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The Wishing Map
Chapter Nineteen: The Naim Games (Continued)
Previously: Zack astounded the childlike naims by insisting that more than one of them could be storysmiths.
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“Slipstreak,” Zack asked, “what do you see in the wood?”
“I…I’m not sure,” the teenage Leaf Naim replied.
“Yes, you are. Go on.”
“Well…there’s a house…on a hill top…”
Zack looked at the gray-brown shape with a patch of gold above it that might easily have been a thatched roof. “Traith! I see it!”
“An’ there’s a human lady…”
“…with a thousand cheldings (children)!”
A wave of laughter rolled through the clearing. The crowd was entranced with this more-than-one-story-at-a-time idea: it was like discovering a meal could have more than one course!
“Yes,” said Zack. “I see every one of them!” And he did.
Naims flooded the field, anxious to play-act the comic fable. Soon there were naim versions of human children everywhere, and at least a dozen put-upon mothers attempting to keep them in order.
“Wait!” Zack shouted. “There’s more!”
A heroic odyssey and a naim sit-com were told next. Then tiny Reetie revealed a tragic tale of war between armies of naims who’d never fought before. All twenty thousand spectators began to weep. Did this happen once? Zack wondered. Will it happen again? Stern-visaged actors pantomimed hurling rocks and firing arrows. Naims went down in agony, cradled in their comrade’s arms, and Zack saw vividly that not all play was fun.
“So which is best,” he asked, “the story of The Sorcerer and the Shooting Star?”
Or “The Thousand Cheldings?”
Screams of delight.
“And what about the fifteen stories yet to come?” Zack asked. The crowd was thunderstruck. No one had ever conceived of such a banquet of stories! But Master Zaggyzim must know—he was the greaty-est storysmith of all time!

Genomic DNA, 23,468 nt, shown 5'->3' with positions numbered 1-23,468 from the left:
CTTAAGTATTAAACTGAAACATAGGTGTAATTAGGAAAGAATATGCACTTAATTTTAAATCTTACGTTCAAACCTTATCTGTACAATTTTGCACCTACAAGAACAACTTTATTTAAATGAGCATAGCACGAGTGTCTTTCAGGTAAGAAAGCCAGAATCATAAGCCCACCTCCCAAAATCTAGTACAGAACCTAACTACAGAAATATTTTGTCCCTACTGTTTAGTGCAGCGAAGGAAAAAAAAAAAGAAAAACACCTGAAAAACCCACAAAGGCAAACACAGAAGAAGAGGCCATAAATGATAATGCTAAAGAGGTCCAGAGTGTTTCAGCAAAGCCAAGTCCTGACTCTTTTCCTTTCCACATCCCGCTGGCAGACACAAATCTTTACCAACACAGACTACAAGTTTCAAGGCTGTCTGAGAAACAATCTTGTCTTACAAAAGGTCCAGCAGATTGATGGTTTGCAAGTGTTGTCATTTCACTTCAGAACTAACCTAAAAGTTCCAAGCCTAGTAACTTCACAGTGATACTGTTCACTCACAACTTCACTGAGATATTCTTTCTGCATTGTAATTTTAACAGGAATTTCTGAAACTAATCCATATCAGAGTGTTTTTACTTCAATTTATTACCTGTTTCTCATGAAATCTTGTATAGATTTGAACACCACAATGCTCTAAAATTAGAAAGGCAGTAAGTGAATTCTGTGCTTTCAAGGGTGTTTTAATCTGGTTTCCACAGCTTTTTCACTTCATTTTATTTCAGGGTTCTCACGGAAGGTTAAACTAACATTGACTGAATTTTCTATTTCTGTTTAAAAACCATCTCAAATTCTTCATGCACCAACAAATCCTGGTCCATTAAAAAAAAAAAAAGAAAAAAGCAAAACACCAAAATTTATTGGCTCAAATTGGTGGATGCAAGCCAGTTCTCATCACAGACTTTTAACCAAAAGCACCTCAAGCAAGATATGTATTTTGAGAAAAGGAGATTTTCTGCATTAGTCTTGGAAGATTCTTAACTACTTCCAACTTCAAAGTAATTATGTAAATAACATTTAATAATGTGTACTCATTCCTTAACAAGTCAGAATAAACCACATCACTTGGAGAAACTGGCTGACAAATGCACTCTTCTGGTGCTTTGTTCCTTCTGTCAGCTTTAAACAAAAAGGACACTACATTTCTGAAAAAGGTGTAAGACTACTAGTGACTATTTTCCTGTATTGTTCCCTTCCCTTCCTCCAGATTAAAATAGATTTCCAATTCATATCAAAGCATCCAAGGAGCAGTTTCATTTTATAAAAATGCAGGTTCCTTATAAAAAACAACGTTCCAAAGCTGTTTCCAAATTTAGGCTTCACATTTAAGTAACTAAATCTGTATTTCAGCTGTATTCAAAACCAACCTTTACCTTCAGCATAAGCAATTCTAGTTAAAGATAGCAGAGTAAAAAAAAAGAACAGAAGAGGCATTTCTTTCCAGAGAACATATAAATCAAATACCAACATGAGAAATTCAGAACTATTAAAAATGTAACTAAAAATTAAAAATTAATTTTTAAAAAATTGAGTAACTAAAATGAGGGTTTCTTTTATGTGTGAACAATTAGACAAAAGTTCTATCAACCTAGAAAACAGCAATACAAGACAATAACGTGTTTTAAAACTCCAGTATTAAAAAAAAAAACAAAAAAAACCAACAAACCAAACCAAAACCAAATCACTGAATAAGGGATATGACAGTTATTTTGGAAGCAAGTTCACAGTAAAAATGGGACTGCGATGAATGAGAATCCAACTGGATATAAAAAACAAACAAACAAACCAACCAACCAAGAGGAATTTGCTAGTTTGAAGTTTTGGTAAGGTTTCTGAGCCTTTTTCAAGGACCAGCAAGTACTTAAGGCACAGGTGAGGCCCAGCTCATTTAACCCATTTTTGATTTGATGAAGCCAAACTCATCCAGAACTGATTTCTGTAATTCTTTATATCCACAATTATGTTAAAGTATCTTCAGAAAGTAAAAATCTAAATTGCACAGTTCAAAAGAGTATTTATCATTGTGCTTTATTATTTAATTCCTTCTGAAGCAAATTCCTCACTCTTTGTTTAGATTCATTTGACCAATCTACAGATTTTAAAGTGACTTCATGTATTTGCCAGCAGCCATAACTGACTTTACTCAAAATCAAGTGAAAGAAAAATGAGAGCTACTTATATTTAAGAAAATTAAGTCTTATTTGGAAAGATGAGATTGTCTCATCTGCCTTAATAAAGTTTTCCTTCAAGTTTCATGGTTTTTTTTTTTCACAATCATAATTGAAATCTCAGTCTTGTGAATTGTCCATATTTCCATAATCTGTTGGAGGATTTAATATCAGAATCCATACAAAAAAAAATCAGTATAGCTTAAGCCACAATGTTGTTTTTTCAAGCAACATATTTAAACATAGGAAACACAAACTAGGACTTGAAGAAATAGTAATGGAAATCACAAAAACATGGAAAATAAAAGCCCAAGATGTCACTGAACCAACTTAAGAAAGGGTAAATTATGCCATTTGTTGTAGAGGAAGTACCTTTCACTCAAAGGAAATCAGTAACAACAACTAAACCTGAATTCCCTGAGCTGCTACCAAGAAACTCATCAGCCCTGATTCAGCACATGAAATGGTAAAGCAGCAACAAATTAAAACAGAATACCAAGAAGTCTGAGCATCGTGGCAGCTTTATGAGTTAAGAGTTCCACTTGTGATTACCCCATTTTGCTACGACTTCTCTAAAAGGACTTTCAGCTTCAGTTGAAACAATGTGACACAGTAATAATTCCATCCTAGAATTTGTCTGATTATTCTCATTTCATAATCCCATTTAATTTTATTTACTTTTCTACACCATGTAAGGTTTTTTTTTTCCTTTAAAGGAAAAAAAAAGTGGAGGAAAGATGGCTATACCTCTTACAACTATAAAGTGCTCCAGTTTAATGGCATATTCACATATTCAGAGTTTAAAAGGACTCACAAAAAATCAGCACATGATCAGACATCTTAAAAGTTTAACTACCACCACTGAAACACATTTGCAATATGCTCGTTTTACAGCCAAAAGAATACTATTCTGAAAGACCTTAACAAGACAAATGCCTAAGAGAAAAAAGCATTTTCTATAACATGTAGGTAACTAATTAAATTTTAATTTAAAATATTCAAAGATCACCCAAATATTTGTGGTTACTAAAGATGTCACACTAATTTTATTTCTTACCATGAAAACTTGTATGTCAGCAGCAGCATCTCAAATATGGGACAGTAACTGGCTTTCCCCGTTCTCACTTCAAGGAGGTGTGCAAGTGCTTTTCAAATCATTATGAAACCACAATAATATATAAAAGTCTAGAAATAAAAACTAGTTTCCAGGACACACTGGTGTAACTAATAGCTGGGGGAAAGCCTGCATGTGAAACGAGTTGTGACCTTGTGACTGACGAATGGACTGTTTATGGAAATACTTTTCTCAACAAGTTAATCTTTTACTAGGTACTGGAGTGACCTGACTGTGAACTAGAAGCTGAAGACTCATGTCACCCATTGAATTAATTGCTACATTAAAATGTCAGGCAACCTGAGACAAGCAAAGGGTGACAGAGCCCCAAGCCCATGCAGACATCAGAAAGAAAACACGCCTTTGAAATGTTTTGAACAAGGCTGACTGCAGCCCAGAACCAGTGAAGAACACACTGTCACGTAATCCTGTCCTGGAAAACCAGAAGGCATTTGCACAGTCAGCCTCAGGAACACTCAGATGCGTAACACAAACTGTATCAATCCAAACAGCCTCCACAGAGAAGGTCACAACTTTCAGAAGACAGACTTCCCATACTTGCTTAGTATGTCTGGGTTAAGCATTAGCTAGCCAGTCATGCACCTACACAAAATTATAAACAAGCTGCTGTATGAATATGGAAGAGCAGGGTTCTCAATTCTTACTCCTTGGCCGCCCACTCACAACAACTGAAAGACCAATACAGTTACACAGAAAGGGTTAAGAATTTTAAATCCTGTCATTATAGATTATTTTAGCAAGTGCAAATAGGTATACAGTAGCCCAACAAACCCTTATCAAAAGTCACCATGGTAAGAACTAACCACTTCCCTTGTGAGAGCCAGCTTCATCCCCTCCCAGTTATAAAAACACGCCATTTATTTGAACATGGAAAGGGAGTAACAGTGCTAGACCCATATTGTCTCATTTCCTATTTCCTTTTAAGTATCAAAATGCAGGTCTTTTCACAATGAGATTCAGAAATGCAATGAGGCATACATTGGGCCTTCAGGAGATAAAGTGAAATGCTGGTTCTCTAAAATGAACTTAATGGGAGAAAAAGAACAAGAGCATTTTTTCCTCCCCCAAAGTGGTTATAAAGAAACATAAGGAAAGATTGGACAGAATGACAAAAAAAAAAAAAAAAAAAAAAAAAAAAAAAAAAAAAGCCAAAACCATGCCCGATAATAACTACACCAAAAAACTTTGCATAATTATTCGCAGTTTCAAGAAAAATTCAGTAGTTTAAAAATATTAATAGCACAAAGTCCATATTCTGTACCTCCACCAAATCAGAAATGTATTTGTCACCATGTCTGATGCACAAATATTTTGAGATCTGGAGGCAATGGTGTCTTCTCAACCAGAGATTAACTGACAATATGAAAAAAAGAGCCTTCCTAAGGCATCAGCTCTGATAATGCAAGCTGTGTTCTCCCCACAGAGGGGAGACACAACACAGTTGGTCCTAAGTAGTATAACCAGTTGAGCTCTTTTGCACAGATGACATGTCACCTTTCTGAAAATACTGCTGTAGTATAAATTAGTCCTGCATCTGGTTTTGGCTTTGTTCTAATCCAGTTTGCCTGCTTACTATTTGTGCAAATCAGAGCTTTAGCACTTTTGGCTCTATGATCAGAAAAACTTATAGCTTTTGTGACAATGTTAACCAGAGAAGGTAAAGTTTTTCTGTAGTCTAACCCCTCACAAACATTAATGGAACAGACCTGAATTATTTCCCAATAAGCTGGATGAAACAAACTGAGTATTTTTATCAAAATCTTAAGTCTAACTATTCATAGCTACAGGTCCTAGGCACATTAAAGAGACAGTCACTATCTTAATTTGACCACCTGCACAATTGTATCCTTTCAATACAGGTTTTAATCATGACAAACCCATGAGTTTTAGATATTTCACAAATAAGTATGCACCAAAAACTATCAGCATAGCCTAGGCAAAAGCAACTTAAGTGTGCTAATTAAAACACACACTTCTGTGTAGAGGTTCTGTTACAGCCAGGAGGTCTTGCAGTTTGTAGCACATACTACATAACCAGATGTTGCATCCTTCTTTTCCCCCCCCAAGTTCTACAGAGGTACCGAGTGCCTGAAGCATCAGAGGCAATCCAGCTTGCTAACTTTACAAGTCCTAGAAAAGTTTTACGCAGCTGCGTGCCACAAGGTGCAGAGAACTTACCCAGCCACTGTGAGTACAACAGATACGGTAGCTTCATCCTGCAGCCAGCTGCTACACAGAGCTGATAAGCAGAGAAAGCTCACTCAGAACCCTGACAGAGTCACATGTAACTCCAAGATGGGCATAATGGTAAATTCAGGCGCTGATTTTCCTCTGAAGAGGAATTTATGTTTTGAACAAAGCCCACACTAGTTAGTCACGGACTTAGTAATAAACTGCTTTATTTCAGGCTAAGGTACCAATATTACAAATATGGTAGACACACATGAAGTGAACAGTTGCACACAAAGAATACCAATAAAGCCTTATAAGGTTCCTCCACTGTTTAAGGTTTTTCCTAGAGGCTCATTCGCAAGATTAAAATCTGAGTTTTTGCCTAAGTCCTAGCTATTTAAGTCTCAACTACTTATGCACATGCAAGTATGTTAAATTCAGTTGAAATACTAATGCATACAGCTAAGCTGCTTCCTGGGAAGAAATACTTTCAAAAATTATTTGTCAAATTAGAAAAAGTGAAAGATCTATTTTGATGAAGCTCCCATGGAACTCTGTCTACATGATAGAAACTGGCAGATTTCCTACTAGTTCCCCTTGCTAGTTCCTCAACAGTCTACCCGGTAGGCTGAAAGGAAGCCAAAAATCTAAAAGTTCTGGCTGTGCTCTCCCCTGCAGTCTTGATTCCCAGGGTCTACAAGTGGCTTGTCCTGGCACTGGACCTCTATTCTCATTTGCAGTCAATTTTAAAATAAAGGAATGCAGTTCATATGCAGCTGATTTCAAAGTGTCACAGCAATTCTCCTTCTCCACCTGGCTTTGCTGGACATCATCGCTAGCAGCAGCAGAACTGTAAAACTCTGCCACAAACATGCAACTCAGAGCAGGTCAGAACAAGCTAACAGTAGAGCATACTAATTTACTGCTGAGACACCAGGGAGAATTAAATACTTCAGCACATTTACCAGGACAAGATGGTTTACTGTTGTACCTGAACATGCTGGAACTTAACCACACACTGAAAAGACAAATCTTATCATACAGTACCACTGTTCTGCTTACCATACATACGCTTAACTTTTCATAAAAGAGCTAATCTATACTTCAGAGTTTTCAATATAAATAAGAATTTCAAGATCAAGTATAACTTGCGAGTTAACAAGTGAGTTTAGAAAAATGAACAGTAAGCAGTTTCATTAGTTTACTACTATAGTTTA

One by one, each of the remaining Semi-Finalists unfolded their stories, and each time a new story was told, a crowd of pretenders rushed onto the field. Then Zack began to notice two distinct changes: First, as the stories piled up, more and more naims began to exclusively pretend the stories told by their side. Second, and more disturbing, some stopped pretending their own stories and began disrupting the others.
“Wait!” Zack shouted. “We gotta eliminate somebody or we can’t have a winner!” Blank stares (the closest equivalent to “eliminate” was the Kellish word for poop). “For somebody to win,” Zack explained, “somebody’s gotta lose.” To a culture whose very existence was cooperation, where everyone—naims, grooks, muldies, rainbowwood trees, and a thousand other life forms—either won or lost together, Zack was saying that things were not the way they seemed, that you only won if someone else lost! It couldn’t be true, yet it was coming from the Master Storysmith himself, so it had to be.
The sky darkened overhead.
But Zack didn’t notice.
Thoughts: How many disasters have occurred for which I unwittingly laid the groundwork?
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